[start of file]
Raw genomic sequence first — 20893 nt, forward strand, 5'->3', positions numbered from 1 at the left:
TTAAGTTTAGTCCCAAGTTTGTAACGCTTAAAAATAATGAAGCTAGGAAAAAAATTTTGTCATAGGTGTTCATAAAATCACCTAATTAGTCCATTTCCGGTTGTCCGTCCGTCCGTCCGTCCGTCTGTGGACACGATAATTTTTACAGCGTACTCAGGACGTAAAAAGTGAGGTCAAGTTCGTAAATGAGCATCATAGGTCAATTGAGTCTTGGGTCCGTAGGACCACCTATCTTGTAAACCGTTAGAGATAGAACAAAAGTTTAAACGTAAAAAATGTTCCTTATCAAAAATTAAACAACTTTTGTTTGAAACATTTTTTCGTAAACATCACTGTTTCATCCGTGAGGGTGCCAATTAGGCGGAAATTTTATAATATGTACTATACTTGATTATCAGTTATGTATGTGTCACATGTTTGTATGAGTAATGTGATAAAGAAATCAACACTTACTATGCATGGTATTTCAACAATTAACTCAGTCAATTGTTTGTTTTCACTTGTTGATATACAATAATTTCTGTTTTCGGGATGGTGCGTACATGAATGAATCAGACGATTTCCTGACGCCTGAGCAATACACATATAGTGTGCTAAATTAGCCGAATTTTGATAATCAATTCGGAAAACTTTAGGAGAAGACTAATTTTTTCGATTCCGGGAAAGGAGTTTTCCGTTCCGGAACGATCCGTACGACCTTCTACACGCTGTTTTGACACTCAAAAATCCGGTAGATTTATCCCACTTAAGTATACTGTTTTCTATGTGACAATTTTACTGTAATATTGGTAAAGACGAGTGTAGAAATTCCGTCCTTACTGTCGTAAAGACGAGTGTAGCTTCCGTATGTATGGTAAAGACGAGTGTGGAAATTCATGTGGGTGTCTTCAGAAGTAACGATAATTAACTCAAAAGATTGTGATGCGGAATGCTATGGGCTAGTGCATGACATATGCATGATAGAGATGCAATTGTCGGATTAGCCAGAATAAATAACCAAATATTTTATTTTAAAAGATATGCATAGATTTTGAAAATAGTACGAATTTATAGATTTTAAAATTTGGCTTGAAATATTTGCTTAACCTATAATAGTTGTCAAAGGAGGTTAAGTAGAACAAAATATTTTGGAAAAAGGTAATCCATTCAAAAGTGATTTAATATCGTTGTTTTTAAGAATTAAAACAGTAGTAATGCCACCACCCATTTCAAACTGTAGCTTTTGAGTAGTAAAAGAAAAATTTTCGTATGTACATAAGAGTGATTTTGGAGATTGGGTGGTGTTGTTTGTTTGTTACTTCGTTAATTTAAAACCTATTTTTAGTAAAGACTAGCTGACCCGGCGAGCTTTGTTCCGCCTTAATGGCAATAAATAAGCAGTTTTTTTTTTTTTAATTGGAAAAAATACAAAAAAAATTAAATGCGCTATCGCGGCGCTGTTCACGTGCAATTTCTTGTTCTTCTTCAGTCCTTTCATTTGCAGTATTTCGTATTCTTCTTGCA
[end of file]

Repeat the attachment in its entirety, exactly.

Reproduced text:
Raw genomic sequence first — 20893 nt, forward strand, 5'->3', positions numbered from 1 at the left:
TTAAGTTTAGTCCCAAGTTTGTAACGCTTAAAAATAATGAAGCTAGGAAAAAAATTTTGTCATAGGTGTTCATAAAATCACCTAATTAGTCCATTTCCGGTTGTCCGTCCGTCCGTCCGTCCGTCTGTGGACACGATAATTTTTACAGCGTACTCAGGACGTAAAAAGTGAGGTCAAGTTCGTAAATGAGCATCATAGGTCAATTGAGTCTTGGGTCCGTAGGACCACCTATCTTGTAAACCGTTAGAGATAGAACAAAAGTTTAAACGTAAAAAATGTTCCTTATCAAAAATTAAACAACTTTTGTTTGAAACATTTTTTCGTAAACATCACTGTTTCATCCGTGAGGGTGCCAATTAGGCGGAAATTTTATAATATGTACTATACTTGATTATCAGTTATGTATGTGTCACATGTTTGTATGAGTAATGTGATAAAGAAATCAACACTTACTATGCATGGTATTTCAACAATTAACTCAGTCAATTGTTTGTTTTCACTTGTTGATATACAATAATTTCTGTTTTCGGGATGGTGCGTACATGAATGAATCAGACGATTTCCTGACGCCTGAGCAATACACATATAGTGTGCTAAATTAGCCGAATTTTGATAATCAATTCGGAAAACTTTAGGAGAAGACTAATTTTTTCGATTCCGGGAAAGGAGTTTTCCGTTCCGGAACGATCCGTACGACCTTCTACACGCTGTTTTGACACTCAAAAATCCGGTAGATTTATCCCACTTAAGTATACTGTTTTCTATGTGACAATTTTACTGTAATATTGGTAAAGACGAGTGTAGAAATTCCGTCCTTACTGTCGTAAAGACGAGTGTAGCTTCCGTATGTATGGTAAAGACGAGTGTGGAAATTCATGTGGGTGTCTTCAGAAGTAACGATAATTAACTCAAAAGATTGTGATGCGGAATGCTATGGGCTAGTGCATGACATATGCATGATAGAGATGCAATTGTCGGATTAGCCAGAATAAATAACCAAATATTTTATTTTAAAAGATATGCATAGATTTTGAAAATAGTACGAATTTATAGATTTTAAAATTTGGCTTGAAATATTTGCTTAACCTATAATAGTTGTCAAAGGAGGTTAAGTAGAACAAAATATTTTGGAAAAAGGTAATCCATTCAAAAGTGATTTAATATCGTTGTTTTTAAGAATTAAAACAGTAGTAATGCCACCACCCATTTCAAACTGTAGCTTTTGAGTAGTAAAAGAAAAATTTTCGTATGTACATAAGAGTGATTTTGGAGATTGGGTGGTGTTGTTTGTTTGTTACTTCGTTAATTTAAAACCTATTTTTAGTAAAGACTAGCTGACCCGGCGAGCTTTGTTCCGCCTTAATGGCAATAAATAAGCAGTTTTTTTTTTTTTAATTGGAAAAAATACAAAAAAAATTAAATGCGCTATCGCGGCGCTGTTCACGTGCAATTTCTTGTTCTTCTTCAGTCCTTTCATTTGCAGTATTTCGTATTCTTCTTGCA